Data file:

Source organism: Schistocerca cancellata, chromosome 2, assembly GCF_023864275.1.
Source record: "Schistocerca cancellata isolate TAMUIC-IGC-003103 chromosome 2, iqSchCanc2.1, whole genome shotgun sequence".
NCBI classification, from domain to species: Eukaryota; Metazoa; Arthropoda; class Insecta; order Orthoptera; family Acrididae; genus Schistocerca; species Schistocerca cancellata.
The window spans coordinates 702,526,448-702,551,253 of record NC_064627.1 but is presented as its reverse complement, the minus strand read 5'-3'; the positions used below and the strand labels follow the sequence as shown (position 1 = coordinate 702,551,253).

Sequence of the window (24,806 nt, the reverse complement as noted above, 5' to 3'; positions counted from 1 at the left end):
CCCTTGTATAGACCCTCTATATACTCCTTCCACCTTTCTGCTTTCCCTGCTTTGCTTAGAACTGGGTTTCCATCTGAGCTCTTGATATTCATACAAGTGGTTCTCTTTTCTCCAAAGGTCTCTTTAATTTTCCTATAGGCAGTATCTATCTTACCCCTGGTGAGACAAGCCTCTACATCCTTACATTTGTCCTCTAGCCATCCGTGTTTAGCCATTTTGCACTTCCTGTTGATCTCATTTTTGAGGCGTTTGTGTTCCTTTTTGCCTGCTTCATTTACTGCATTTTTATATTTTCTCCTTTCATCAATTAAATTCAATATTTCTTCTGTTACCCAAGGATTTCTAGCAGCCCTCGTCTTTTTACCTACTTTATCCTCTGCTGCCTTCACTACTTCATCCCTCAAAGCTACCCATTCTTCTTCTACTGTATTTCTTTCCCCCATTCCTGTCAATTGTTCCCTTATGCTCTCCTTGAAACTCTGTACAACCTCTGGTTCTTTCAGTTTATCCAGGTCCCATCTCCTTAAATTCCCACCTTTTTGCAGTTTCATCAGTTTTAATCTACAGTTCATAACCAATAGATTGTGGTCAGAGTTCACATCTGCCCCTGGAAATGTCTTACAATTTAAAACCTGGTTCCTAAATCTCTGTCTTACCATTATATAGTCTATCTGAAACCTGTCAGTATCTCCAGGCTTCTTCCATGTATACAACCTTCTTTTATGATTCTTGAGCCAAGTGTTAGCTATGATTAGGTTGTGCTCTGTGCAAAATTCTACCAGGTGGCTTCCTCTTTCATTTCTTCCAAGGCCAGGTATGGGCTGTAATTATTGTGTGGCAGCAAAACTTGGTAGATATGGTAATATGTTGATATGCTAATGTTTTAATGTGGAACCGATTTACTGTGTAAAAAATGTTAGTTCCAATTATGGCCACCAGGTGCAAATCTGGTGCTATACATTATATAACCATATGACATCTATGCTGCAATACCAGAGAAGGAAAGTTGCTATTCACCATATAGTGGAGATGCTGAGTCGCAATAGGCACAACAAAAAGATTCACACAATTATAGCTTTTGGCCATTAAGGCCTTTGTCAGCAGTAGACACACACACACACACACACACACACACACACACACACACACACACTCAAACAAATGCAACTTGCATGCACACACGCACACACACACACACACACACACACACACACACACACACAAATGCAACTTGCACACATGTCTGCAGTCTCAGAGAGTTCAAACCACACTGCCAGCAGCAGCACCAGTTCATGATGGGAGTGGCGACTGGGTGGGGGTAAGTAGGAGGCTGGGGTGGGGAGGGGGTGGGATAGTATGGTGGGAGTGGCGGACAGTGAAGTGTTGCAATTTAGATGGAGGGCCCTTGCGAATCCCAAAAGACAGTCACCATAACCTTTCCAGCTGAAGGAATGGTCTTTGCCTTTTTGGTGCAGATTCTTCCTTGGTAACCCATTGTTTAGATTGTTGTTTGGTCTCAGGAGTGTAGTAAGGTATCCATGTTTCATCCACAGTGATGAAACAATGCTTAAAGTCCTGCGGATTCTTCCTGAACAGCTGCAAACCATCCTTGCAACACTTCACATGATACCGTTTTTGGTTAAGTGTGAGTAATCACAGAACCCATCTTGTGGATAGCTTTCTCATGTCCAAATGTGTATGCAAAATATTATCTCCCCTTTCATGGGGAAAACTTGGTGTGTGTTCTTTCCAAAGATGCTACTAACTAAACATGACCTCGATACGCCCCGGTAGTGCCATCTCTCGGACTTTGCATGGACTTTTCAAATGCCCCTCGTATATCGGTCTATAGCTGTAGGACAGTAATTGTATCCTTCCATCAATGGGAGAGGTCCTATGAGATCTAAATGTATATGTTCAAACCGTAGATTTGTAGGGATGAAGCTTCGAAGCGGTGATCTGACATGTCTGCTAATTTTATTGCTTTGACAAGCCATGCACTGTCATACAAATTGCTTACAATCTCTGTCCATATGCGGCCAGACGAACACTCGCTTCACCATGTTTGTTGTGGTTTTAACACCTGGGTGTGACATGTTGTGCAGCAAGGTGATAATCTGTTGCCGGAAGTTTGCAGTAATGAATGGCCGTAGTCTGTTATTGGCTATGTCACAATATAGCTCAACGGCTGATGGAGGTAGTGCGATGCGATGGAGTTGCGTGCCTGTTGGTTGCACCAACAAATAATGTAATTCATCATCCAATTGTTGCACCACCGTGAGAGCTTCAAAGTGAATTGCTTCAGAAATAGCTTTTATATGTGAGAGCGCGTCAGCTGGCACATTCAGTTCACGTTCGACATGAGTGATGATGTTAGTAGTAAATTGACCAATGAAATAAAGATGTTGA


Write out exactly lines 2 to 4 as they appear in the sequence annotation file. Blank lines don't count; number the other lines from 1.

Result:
Source record: "Schistocerca cancellata isolate TAMUIC-IGC-003103 chromosome 2, iqSchCanc2.1, whole genome shotgun sequence".
NCBI classification, from domain to species: Eukaryota; Metazoa; Arthropoda; class Insecta; order Orthoptera; family Acrididae; genus Schistocerca; species Schistocerca cancellata.
The window spans coordinates 702,526,448-702,551,253 of record NC_064627.1 but is presented as its reverse complement, the minus strand read 5'-3'; the positions used below and the strand labels follow the sequence as shown (position 1 = coordinate 702,551,253).